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by Patricia M. Roth | April 12, 2013 | 7:00 AM

Writer/wine consultant and sommelier Christopher Sawyer is writing a special series for Wine Business Monthly called "The California Appellation Series 1983-2013." In these, he follows the birth of California's unique appellations and the accomplishments made in these wine-growing regions over the past 30 years. I wanted to know the story behind the stories, so I asked Chris about the process of writing these pieces and what he has learned along the way. He shares his thoughts below: 

"To me, this is California’s version of Raiders of the Lost Ark, a journey that includes solving mysteries of who were the main players involved in the writing of the original documents submitted to the Bureau of Tobacco and Firearms in the early 1980s. It’s about exploring the unique soils, climate conditions and rich history that set these regions apart from other appellations. And in the end, it’s about finding the treasure troves of finished wines that have helped put these appellations on the world wine map to stay.

"The research for the articles include visits to each appellation; hundreds of hours of taped interviews with the influential people who made these appellations become a reality; and solving more mysteries with the help of winery associations from each region, the Wine Institute, and University of California Davis.

"In each case, it’s become clear that the use of innovative technology has gone hand-in-hand with the success of the particular AVA over the last 30 years. Other hot topics of conversation are focused on new varietals planted in the region, clonal research, rootstocks, row direction, canopy management, irrigation, and new techniques used in the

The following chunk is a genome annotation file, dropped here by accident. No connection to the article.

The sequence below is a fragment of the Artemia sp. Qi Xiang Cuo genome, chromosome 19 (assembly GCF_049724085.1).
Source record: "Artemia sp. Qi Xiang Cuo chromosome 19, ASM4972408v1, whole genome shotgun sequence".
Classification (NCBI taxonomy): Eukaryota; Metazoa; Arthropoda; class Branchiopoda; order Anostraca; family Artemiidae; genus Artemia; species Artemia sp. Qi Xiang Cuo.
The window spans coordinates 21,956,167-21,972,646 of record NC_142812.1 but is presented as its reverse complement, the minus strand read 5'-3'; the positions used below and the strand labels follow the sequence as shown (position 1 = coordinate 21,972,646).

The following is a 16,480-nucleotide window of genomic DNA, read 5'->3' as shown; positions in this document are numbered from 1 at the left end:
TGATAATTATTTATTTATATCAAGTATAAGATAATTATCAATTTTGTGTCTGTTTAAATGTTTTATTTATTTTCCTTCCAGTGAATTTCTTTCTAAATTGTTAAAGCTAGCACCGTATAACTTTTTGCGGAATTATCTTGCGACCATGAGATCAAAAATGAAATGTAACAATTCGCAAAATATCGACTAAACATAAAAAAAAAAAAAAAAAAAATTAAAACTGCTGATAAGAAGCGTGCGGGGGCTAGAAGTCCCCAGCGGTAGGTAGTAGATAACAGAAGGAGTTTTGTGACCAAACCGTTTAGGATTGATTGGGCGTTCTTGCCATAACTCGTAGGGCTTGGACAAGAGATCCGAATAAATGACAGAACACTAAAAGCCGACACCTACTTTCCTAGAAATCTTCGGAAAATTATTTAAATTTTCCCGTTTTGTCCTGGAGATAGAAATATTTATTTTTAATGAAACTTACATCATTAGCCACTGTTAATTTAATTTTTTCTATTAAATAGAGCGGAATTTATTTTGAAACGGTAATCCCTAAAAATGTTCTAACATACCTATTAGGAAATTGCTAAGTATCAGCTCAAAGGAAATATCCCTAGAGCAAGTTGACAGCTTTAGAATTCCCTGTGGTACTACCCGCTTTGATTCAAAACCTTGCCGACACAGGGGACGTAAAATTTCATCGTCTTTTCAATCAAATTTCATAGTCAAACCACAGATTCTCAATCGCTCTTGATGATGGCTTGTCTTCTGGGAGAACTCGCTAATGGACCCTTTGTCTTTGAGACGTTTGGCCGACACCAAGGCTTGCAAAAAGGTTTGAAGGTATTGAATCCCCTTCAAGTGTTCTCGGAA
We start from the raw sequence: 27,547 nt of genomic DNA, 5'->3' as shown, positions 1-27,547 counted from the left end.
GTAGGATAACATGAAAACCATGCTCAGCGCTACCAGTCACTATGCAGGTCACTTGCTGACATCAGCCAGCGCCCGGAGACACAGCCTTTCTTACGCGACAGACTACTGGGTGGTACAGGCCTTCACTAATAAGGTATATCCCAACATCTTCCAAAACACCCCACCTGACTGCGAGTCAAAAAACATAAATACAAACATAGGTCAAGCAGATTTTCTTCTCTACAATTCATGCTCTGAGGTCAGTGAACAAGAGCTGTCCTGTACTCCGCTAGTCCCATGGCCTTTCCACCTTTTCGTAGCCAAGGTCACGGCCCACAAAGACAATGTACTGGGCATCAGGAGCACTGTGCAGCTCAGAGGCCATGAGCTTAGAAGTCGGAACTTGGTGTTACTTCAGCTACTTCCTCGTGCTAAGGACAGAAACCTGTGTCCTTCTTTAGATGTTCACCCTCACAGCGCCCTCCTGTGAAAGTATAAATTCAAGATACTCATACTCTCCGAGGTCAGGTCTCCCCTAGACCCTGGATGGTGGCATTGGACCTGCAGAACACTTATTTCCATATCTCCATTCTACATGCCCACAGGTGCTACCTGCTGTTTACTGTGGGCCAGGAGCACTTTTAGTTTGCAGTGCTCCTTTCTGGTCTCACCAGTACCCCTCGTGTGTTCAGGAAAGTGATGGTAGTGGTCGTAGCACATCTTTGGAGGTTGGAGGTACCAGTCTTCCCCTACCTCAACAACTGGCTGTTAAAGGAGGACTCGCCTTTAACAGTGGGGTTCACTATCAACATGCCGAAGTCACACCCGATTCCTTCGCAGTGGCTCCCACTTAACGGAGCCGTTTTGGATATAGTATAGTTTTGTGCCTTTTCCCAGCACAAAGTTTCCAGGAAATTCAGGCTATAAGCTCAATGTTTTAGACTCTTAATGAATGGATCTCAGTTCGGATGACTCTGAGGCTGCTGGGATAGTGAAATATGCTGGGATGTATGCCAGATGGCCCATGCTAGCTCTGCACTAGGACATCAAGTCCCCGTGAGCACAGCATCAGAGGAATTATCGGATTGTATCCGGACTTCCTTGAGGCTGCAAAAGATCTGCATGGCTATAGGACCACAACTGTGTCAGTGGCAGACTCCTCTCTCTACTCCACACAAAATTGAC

cellar to highlight the unique flavor profiles, regional characteristics, and other delicious attributes that make the appellations granted in 1983 so special."

Wine Business Monthly featured the Paso Robles AVA in March and the North Coast AVA in April. Next month, Christopher focuses on the Russian River Valley appellation. Here's a sneak preview; the story begins:

When TripAdvisor’s Traveler’s Choice Awards named Sonoma County as the nation’s top wine destination in October 2012, it wasn’t a surprise to local residents who have seen the popularity of prized wines from the region spread like wildfire over the past decade.

One of the appellations that helped build this momentum is the Russian River Valley, which is located between Healdsburg and Forestville in the north, Occidental and Sebastopol in the west, Cotati to the south and the Mayacamas Mountain range in the east. This agricultural zone is known for its relatively cool temperature, intrusive coastal fog, unique soils, diverse terrain and long growing season—typically 115 to 120 days from fruit set to harvest.

You can access the digital edition of the May issue on May 1, or the magazine will arrive on your doorstep shortly thereafter.

To read previous articles:

The California Appellation Series 1983-2013: Paso Robles

The California Appellation Series 1983-2013: North Coast

Upcoming schedule:

June: Carneros
July: Arroyo Seco/Carmel Valley
August: Anderson Valley
Sept: El Dorado
Oct: Dry Creek Valley
Nov: Santa Ynez Valley
Dec: Howell Mountain

As always, we love hearing from our readers. Do you have any thoughts or experiences related to the appellation where you grow grapes or make wine? 

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